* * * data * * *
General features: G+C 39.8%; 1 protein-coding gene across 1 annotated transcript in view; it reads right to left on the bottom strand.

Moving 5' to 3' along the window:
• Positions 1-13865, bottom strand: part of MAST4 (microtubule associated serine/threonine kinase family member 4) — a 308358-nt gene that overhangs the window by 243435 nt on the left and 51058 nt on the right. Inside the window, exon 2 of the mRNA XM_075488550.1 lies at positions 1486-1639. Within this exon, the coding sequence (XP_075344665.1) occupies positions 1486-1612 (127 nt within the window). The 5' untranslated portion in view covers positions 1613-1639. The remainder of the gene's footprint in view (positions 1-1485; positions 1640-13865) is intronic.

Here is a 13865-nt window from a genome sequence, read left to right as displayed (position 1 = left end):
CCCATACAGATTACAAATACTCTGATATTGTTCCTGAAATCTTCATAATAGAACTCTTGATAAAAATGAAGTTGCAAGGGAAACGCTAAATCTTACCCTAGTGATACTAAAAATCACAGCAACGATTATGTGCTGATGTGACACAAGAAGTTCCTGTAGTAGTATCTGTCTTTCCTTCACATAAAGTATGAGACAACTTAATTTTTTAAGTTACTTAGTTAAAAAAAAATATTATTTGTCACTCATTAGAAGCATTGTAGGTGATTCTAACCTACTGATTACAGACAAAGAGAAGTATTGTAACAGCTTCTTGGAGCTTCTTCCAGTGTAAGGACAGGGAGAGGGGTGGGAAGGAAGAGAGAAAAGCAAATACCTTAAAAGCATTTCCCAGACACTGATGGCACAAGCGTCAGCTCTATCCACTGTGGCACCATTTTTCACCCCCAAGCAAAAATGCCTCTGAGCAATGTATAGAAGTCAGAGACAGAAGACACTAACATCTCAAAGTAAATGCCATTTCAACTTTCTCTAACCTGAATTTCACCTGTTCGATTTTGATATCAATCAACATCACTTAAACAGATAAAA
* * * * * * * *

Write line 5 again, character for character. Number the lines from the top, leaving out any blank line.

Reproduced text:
CCCATACAGATTACAAATACTCTGATATTGTTCCTGAAATCTTCATAATAGAACTCTTGATAAAAATGAAGTTGCAAGGGAAACGCTAAATCTTACCCTAGTGATACTAAAAATCACAGCAACGATTATGTGCTGATGTGACACAAGAAGTTCCTGTAGTAGTATCTGTCTTTCCTTCACATAAAGTATGAGACAACTTAATTTTTTAAGTTACTTAGTTAAAAAAAAATATTATTTGTCACTCATTAGAAGCATTGTAGGTGATTCTAACCTACTGATTACAGACAAAGAGAAGTATTGTAACAGCTTCTTGGAGCTTCTTCCAGTGTAAGGACAGGGAGAGGGGTGGGAAGGAAGAGAGAAAAGCAAATACCTTAAAAGCATTTCCCAGACACTGATGGCACAAGCGTCAGCTCTATCCACTGTGGCACCATTTTTCACCCCCAAGCAAAAATGCCTCTGAGCAATGTATAGAAGTCAGAGACAGAAGACACTAACATCTCAAAGTAAATGCCATTTCAACTTTCTCTAACCTGAATTTCACCTGTTCGATTTTGATATCAATCAACATCACTTAAACAGATAAAA